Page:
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News and Comment.

13th June 1912, Page 12
13th June 1912
Page 12
Page 13
Page 12, 13th June 1912 — News and Comment.
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Which of the following most accurately describes the problem?

This journal is extensively read by the heads of many wealthy commercial houses.

Interesting details of the new Milnes-Daimler standard one-tonnor will be found on pages 312-313.

The trolleybus proposition is rather severely handled in a report which we publish on page 311.

The first petrol mine loco. to go into service underground in England is described on pp. 310-311.

The name of Schweppe is of worldwide renown, and this famous mineral-water maker remains true to the cause of commercial motoring. See pages 320 and 321.

The first of the 1912 factory extensions to come into full productive activity is that of Dennis Bros., Ltd., of Guildford, and we have pleasure in publishing the first illustrated particulars. See pages 307 to 310.

All the employees of Argylls Ltd. are, for the first time, to combine in a one-day trip. This will be held on Saturday, the 15th June. The destination will be Dunoon, which will be reached by two steamers chartered for the occasion. Special trains will take the Argyll people to places of interest.

Topical Subjects.

Our leading articles this week deal with the following topical subjects : (1) " Years and years of insincere attack upon the C.M.U.A. produce no result ; " (2) " An International show in London next. November ; "(3) " The first Royal Show Number : its exceptional influence in the north-east ; " (4) " A check to the trolleybus ; " and (5) " Excessive speed in char-a-banes service."

Hannington's, Ltd., removal contractors. 10, North Street, Brighton, wish it to be made clear that the Hallford shown on page

278 of last issue belongs to them, and not to Messrs. Harringtons, also of Brighton.

Marshall, Sons and Co., Ltd., Gainsborough, exhibited one of its E class oil-tractors at the Suffolk t‘gricult oral Society's Show at Stowmarket last week.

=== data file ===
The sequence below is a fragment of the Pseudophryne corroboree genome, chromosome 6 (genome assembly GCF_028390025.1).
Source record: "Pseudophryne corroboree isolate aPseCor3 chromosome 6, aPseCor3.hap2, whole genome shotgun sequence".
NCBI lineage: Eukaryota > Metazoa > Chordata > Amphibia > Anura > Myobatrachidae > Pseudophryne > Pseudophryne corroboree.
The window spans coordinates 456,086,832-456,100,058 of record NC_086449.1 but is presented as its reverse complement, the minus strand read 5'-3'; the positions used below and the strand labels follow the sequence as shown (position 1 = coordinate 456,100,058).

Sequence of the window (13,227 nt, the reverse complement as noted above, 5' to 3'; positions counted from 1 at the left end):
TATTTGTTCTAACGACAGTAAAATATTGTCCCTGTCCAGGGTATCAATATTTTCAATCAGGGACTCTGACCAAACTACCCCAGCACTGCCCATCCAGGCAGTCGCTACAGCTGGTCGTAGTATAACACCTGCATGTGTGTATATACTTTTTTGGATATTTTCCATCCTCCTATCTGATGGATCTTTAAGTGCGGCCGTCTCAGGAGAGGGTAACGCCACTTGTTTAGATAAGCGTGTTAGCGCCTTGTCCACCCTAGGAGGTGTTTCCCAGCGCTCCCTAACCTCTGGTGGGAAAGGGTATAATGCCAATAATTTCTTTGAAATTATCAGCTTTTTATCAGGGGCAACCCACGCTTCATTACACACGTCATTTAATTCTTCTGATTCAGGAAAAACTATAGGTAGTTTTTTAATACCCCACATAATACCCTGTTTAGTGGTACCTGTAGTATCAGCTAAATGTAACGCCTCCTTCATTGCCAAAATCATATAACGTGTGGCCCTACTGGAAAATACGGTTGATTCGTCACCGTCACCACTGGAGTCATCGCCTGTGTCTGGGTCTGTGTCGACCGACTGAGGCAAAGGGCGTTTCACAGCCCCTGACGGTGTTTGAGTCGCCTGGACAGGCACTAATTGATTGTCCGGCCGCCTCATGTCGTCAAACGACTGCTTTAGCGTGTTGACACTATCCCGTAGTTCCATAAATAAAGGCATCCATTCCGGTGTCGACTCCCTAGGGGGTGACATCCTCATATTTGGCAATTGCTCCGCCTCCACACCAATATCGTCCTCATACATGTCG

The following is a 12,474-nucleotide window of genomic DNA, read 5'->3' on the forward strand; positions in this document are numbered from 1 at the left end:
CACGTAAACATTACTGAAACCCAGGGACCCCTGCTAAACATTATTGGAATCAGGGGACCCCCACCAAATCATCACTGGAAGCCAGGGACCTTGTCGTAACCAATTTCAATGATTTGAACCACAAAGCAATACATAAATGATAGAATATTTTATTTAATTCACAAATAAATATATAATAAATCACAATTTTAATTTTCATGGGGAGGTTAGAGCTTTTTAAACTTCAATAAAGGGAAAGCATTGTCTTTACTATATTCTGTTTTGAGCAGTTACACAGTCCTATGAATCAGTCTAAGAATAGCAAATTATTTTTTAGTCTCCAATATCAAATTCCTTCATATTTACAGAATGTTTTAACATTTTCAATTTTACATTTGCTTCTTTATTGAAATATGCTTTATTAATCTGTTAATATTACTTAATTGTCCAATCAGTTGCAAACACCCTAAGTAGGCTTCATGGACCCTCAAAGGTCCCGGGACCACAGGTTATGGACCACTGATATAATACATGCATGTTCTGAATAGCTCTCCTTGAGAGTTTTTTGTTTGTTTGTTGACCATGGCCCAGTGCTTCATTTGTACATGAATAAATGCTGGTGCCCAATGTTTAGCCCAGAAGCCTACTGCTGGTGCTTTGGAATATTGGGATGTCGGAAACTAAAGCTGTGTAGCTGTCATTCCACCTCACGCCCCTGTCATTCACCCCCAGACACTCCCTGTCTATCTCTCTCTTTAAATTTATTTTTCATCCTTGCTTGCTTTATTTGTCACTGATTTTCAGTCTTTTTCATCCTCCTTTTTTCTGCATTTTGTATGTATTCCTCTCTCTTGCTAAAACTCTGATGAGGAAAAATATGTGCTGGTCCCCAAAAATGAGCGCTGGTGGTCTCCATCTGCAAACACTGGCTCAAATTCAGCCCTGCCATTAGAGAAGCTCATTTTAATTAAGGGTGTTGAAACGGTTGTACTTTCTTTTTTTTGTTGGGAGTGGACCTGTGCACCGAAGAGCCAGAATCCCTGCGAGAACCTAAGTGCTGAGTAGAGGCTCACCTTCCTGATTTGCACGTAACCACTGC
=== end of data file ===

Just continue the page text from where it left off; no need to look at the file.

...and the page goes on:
On page 295 of our last issue, the title to the centre illustration should indicate that the Garrett steam wagon was photographed passing over a bridge in Suffolk, which was " built by the same makers."

The R.A.S.E. Show.

Apart from the references on the first page of this issue, we may point out that certain important meetings will take place, in the Showyard at Doncaster, during the first week in July. We shall be interested in the annual general meetings of the Royal Agricultural Society, at 12 noon on the 4th prox., and of the National Traction Engine Owners and Users Association, at 3 p.m. on the same date, and in the meeting of the County Councils Association, at 11 o'clock in the forenoon of the following day.

L.C.C. and Trailer Tramcars.

A Committee of the House of Commons has. been sitting since Monday last, to inquire into the application of the L.C.C. for general powers to haul trailers behind its electric tramcars in London. The matter is one to which we have referred several times.

It was our privilege, on Tuesday morning last, to accompany the Committee during part of the trial run, beginning from Westminster Bridge. This trial, unfortunately, took place during the slack traffic hours, and was certainly not in any sense a conclusive one. Of course, it must be admitted that the points of such trailer couplings and trailer haulage are already well settled by reason of Continental and other practice in the tramcar world. The important point before the Committee is that of the suitability, or otherwise, of trailer tramcars for use in the crowded streets of London, and particularly in reference to the convenience of the public at large. We shall be much surprised if the Committee grants the desired sanction, and the matter is one to which we shall return next week. It is with a deep sense of regret that we record the demise of Mr. George Bird, M.I.Mech.E., the principal of the old-established engineering undertaking which has for so long gone under the name of Jas. Bartle and Co., Notting Hill. Mr. Bird died on Friday last, at an hydro at Buxton. He had been in poor health for some while past. He was a man of many public interests and numberless friends; he was a City liveryman and a member of a number of engineering associations. The interment took place at Reading, on Tuesday last.